“Art makes me feel limitless”- Helene

Tuesday, 7 January 2020

Artist Helene Warne has always had a creative flair. When she was little, she would make cards out of banana leaves, rag dolls and mosaics.

In high school, Helene was more of an athletics star who dreamed of going to the Australian Institute of Sport. Unfortunately, that dream was cut short when her leg started giving way without notice.

After school, Helene studied to become an art teacher at Seven Hills College of Art. However, she left after a year of study because she felt her shyness had restricted her. She then began a career in retail at Myer where she worked for 15 years. During this time, she got married and had two children.

In 2005, Helene was diagnosed with Multiple Sclerosis which meant she had to leave her job at Myer and her marriage ended. This was a very difficult time for Helene, who decided to pursue art again.

Being creative helped Helene take back control when she thought her life was spiralling.

“It takes me to a place I love to be in, for hours, just creating and learning. When I’m creating, I feel limitless, with my limited body,” says Helene.

Helene’s watercolour painting ‘Tranquil Waters’ was displayed as part of EPIC Assist’s (EPIC) 2019 art exhibition ‘Shifting Perspectives’, along with 60+ other artists with a disability or mental health condition.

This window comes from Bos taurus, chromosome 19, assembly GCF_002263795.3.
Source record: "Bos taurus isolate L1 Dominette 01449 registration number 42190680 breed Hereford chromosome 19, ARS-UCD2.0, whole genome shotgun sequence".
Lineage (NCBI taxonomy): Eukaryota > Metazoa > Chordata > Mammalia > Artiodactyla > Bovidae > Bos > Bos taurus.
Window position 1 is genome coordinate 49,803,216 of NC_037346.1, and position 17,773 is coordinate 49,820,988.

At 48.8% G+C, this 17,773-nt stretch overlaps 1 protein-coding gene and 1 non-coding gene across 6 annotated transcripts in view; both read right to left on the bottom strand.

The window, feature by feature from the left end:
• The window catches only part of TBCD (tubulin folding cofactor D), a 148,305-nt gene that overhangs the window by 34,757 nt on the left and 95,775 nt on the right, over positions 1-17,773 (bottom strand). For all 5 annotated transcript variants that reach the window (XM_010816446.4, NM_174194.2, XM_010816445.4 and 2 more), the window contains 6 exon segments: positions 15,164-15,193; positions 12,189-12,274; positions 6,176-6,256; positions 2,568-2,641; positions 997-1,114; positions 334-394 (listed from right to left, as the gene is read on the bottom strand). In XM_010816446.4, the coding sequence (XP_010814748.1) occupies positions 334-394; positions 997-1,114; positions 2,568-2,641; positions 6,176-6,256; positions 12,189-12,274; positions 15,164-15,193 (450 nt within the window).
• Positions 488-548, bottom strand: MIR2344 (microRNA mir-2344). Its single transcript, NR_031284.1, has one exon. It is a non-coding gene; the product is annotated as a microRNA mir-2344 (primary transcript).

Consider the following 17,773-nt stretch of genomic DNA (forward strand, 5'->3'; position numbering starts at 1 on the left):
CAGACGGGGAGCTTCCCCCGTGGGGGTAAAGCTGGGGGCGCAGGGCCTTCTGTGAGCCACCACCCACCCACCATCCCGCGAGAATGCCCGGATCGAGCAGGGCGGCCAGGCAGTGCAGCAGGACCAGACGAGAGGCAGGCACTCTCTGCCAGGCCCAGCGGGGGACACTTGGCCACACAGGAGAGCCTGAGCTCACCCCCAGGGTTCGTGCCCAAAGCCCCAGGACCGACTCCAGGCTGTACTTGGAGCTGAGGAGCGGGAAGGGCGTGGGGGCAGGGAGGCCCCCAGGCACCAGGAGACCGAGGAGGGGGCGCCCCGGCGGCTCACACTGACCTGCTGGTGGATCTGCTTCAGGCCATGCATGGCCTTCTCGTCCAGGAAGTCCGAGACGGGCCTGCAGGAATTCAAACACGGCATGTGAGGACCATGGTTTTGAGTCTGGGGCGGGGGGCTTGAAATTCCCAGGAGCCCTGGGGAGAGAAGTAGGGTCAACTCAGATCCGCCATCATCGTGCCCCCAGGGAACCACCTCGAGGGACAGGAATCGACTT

water colour painting of a lake at sunset
Tranquil Waters by Helene Warne

“I felt quite honoured to be included in this exhibition. It was great to see so many different types of disabilities represented All the works were of equal standard to that of a non-disabled artist,” Helene said.

“It made me feel respected and just as valid as others. I am proud to be given this opportunity to showcase my work in a show where everyone is accepted.”

Helene was one of the many artists who sold their artwork. This was incredibly exciting for Helene, who struggled to find a platform to sell and promote her work in the past.

Currently, artists with disability earn 42% less than artists without a disability.  EPIC’s annual art exhibition is free for artists to enter, with 100% of artwork sales going to the artist.

The exhibition provides a platform for artists to proudly showcase their work, reach new audiences and potentially launch their career as an artist.

Since the exhibition, Helene has been inspired to grow her work. She has the desire to create a children’s book and produce as much work as possible before her MS takes too much of a hold. She is currently in the process of creating a website where she can sell her work.

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